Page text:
Calypso (mythology)


Calypso (mythology)

Calypso (Greek: Καλυψώ, "Kālupsō"; English translation: "I will conceal"), was a nymph and a daughter of Atlas who lived on the island of Ogygia in Greek mythology. Her name has also been listed among the list of the Nereids, which would make her a daughter of Nereus. The latter classification in accord with her islands' proximity and association with the sea, as opposed to inland water.

The fabled Greek hero Odysseus was imprisoned on her island, Ogygia (believed to be the modern day Gozo), for seven years. She desired to make him her immortal husband. Athena asked Zeus to spare Odysseus of his torment on the island, as he wanted to go to his homeland. Zeus sent Hermes, the messenger of the gods, to tell Calypso to release Odysseus. As Zeus was the Lord of the gods, she was unable to refuse him, although she did not wish to let him go. Odysseus eventually returned to his homeland of Ithaca, to be with his beloved wife Penelope who had been waiting for him for twenty years.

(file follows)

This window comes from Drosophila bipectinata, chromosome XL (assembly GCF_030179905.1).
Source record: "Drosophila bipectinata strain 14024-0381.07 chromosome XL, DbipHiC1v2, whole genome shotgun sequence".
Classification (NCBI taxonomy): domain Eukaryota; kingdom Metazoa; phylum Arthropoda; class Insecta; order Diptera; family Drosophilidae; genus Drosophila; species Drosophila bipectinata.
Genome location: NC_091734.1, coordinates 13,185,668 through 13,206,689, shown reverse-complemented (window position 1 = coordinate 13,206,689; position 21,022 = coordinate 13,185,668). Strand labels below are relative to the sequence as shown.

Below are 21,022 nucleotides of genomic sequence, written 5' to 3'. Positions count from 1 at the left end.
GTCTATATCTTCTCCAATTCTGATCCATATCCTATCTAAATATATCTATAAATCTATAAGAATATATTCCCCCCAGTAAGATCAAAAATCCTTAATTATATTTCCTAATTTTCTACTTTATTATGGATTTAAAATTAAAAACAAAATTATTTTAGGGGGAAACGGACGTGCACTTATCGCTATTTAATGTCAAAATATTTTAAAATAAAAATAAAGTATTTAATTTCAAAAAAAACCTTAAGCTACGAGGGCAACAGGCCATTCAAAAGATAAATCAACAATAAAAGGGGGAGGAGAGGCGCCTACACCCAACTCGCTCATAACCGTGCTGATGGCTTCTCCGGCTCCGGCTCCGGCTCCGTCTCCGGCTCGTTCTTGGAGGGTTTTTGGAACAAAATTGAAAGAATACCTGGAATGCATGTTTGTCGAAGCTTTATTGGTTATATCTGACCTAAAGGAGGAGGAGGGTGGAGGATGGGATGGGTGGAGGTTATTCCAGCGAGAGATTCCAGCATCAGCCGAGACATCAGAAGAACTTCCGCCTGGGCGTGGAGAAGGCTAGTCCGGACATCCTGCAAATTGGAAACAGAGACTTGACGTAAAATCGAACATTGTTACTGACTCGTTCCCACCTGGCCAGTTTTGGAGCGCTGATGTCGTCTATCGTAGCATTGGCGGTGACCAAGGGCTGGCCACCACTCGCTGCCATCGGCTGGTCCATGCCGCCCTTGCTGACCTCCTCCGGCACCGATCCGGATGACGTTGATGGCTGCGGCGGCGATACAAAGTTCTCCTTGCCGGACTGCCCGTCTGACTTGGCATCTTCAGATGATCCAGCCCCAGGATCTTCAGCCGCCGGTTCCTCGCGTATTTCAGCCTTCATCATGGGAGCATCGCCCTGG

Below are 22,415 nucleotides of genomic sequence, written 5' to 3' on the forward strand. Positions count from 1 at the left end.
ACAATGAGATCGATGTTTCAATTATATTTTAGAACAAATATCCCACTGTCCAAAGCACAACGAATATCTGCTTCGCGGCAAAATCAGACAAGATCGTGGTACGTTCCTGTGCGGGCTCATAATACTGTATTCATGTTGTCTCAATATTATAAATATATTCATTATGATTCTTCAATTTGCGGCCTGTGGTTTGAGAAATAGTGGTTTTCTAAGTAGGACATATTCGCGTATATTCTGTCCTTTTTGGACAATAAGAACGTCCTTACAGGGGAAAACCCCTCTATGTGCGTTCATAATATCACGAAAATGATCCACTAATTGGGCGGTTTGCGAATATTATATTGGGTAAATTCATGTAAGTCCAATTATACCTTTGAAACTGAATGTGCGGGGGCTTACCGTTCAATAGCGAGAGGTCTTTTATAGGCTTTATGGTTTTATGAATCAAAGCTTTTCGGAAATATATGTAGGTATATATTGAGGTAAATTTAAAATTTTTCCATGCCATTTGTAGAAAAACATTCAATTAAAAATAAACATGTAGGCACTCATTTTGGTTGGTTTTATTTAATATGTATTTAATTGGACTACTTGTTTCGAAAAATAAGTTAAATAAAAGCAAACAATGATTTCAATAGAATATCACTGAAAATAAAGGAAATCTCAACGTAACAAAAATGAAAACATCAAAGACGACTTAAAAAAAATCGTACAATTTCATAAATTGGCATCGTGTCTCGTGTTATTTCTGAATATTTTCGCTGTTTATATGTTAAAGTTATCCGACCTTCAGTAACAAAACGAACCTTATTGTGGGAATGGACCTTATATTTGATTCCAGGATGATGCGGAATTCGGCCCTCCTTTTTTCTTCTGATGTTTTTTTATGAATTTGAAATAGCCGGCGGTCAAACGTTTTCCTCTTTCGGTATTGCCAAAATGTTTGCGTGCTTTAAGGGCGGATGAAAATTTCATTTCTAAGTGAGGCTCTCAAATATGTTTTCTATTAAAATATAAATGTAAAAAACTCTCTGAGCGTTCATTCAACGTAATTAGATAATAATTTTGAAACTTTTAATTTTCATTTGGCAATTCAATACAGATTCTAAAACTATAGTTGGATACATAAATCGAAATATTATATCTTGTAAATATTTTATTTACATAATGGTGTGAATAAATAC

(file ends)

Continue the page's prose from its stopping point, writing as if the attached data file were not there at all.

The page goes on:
According to Hesiod, Calypso bore Odysseus two children: Nausithous and Nausinous. The island of Gozo, part of the Maltese archipelago, has a long tradition that links it with the mythical figure of Calypso.

References

*Homer. "Odyssey" V, and VII.
*Apollodorus. "Epitome" VII, 24.
*Hesiod. "Theogony" ll. 1017-1018.
*Lucian. The True History.


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